Key studies: Stress and the Immune System

HideShow resource information
  • Created by: alexandra
  • Created on: 31-05-13 17:21
View mindmap
  • KEY STUDIES: Stress related illness: The immune system
    • Kiecolt-Glaser et al. (1995)
      • Method
        • In a study with independent measures design, a punch biopsy was used to create a small wound on the arms of 13 women who cared for relatives with Alzheimer's disease. A control group of 13 people also took part.
          • Results & Conclusion
            • Wound healing took an average of 9 days longer for the carers compared with the control group and so we can deduce that long term stress impairs the effectiveness of the immune system to heal wounds.
              • Evaluation
                • Sweeny (1995) also found that people caring for relatives with dementia took longer than a control group to heal.   However, for both studies the two groups may have varied in other ways apart from the stress of being a carer.
                  • The effects on the carers could be due to other factors such as lack of sleep, poor diet etc. The study also contained a small number of participants - for more reliable results it should be repeated with a larger number of participants.
    • Kiecolt-Glaser er all (1984)
      • Method
        • Natural experiment to investigate whether the stress of short term stressors had an effect on the immune system.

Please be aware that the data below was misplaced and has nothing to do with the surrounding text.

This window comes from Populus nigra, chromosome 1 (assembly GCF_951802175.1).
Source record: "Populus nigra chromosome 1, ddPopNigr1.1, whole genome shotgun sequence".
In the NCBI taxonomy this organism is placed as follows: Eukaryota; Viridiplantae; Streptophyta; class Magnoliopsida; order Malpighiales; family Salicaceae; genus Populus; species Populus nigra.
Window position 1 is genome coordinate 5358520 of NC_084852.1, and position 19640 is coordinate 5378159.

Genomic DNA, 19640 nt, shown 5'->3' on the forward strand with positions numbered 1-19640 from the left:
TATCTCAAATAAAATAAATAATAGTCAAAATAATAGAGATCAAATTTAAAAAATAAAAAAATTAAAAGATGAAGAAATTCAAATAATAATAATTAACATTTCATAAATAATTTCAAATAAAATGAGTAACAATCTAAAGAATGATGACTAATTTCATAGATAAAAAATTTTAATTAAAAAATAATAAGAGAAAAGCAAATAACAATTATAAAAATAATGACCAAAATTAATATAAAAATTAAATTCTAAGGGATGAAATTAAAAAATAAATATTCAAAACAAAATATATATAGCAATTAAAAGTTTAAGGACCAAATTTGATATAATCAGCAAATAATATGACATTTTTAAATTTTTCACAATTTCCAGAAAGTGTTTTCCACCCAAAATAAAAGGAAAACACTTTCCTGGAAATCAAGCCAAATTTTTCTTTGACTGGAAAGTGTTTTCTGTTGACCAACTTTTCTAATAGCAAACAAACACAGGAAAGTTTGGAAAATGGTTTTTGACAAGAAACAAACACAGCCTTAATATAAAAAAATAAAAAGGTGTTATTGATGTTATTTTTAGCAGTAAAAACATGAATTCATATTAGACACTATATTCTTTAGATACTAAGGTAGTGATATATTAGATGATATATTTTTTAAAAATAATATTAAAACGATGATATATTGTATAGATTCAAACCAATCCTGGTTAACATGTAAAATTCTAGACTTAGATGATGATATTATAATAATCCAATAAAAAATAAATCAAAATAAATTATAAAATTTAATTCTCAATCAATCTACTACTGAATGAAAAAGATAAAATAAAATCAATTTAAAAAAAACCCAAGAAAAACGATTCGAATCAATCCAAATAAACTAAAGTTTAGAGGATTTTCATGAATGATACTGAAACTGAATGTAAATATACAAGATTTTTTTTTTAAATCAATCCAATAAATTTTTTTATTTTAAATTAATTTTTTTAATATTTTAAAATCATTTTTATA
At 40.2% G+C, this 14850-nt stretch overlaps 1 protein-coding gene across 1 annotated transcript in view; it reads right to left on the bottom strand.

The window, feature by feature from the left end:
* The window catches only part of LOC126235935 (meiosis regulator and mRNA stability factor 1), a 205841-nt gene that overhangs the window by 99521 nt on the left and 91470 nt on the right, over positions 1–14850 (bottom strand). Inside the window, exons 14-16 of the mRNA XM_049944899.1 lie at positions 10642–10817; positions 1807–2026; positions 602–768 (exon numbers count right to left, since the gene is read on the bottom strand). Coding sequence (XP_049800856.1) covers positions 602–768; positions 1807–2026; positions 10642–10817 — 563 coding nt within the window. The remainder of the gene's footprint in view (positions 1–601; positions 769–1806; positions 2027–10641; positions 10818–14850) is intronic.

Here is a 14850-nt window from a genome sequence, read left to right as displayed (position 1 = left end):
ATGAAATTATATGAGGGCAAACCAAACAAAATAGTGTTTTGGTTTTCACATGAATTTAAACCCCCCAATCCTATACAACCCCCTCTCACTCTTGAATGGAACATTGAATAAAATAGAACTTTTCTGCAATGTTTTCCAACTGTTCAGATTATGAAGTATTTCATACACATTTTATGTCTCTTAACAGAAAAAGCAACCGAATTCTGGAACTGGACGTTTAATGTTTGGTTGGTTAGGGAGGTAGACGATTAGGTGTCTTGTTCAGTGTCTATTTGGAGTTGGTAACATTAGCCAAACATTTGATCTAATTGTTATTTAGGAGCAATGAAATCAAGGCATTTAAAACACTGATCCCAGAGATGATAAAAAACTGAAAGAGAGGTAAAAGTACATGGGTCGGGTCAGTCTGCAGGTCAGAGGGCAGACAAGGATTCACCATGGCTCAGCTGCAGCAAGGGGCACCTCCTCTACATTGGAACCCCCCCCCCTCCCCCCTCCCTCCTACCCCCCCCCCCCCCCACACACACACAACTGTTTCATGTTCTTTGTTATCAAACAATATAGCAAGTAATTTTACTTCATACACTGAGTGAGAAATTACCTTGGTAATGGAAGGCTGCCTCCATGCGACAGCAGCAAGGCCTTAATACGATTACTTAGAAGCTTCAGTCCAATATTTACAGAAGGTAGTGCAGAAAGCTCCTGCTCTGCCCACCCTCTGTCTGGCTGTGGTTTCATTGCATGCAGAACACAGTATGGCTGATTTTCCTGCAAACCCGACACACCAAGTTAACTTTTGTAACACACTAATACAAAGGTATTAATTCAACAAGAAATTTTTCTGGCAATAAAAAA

• Blood samples were taken one month (low stress) and during the exam period itself (high stress). Immune system functioning was assessed by measuring NK cell activity.
      • Findings
        • NK cell activity was reduced in the second blood sample compared to the sample taken one month before.
          • This suggests that short-term, predictable stressors reduce immune system functioning, making it more vulnerable to illness.
    • Untitled
    • Malarkey et al. (1994)
      • Studied 90 newly-wed couples over a 24 hour period in a laboratory.
      • Chronic stress (long term)
      • The couples were asked to discuss and resolve marital issues that were most likely to produce conflict (e.g finances)
      • The marital conflict produced changes in levels of adrenaline and noradrenaline which is believed to lead to poor functioning of the immune system.
      • It is also believed that mental conflict would be more negative and would last longer at home, therefore the affects on the immune system would be worse.
    • Individual differences
      • Women show more adverse hormonal and immunological changes in the way they react to marital conflict (Kiecolt-Glaser et al.)
        • As people age, stress has a greater effect on the immune system making it harder to regulate itself (Segerstorm and Miller, 2004)


No comments have yet been made

Similar Psychology resources:

See all Psychology resources »See all Stress resources »